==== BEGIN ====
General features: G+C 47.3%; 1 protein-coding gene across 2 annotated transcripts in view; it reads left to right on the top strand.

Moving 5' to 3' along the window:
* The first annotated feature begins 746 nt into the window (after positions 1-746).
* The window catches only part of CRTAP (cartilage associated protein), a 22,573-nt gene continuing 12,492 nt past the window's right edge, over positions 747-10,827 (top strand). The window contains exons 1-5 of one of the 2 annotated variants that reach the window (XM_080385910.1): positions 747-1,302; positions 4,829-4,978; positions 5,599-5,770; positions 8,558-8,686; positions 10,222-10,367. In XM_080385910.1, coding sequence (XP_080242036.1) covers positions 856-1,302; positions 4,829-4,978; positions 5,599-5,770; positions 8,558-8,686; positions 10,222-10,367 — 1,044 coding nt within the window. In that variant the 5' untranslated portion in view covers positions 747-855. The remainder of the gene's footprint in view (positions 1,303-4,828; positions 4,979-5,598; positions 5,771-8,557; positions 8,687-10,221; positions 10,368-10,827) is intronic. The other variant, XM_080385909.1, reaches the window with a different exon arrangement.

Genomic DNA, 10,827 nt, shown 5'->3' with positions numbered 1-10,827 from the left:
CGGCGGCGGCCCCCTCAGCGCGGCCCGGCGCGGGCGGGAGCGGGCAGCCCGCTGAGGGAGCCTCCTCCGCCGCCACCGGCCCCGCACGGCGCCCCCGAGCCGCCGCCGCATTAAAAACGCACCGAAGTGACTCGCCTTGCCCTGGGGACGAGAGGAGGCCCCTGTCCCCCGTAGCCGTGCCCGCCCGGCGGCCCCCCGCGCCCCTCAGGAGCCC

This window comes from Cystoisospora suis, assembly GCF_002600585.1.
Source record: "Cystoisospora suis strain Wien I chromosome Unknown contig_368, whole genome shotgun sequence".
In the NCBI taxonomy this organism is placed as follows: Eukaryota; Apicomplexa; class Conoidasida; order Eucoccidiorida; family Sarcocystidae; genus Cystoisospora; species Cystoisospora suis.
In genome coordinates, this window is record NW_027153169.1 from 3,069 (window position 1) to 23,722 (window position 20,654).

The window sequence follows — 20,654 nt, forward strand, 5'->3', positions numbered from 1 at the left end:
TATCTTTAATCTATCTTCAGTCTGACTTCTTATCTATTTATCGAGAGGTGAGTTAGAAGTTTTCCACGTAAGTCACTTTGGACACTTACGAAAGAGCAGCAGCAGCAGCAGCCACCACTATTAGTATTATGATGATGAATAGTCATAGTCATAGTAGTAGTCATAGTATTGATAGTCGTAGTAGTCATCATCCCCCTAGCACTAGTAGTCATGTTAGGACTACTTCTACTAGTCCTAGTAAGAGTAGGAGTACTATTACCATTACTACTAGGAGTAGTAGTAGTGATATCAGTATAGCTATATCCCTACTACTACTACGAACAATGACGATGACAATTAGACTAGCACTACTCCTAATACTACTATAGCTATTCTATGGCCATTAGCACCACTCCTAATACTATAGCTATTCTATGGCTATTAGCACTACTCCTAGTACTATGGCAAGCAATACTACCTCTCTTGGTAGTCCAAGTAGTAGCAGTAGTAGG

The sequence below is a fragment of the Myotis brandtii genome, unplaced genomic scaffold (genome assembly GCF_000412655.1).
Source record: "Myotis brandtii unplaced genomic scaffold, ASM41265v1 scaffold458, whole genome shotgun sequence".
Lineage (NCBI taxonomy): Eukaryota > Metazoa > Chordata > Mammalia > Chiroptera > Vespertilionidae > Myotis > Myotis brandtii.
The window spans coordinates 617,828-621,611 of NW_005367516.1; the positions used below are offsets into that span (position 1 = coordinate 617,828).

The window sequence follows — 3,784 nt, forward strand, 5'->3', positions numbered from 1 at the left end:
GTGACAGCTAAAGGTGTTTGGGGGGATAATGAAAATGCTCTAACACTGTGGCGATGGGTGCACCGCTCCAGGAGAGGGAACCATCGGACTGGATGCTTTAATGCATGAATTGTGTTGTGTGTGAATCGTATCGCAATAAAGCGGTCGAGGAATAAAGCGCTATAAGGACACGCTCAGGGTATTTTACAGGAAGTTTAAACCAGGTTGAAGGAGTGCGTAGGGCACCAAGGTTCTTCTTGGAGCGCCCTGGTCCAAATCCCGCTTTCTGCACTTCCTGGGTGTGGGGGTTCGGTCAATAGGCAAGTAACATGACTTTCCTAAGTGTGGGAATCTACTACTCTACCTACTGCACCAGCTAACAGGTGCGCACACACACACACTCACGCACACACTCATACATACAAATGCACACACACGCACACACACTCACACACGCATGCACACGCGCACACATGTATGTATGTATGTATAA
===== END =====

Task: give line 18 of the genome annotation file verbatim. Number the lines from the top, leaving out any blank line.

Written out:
GTGACAGCTAAAGGTGTTTGGGGGGATAATGAAAATGCTCTAACACTGTGGCGATGGGTGCACCGCTCCAGGAGAGGGAACCATCGGACTGGATGCTTTAATGCATGAATTGTGTTGTGTGTGAATCGTATCGCAATAAAGCGGTCGAGGAATAAAGCGCTATAAGGACACGCTCAGGGTATTTTACAGGAAGTTTAAACCAGGTTGAAGGAGTGCGTAGGGCACCAAGGTTCTTCTTGGAGCGCCCTGGTCCAAATCCCGCTTTCTGCACTTCCTGGGTGTGGGGGTTCGGTCAATAGGCAAGTAACATGACTTTCCTAAGTGTGGGAATCTACTACTCTACCTACTGCACCAGCTAACAGGTGCGCACACACACACACTCACGCACACACTCATACATACAAATGCACACACACGCACACACACTCACACACGCATGCACACGCGCACACATGTATGTATGTATGTATAA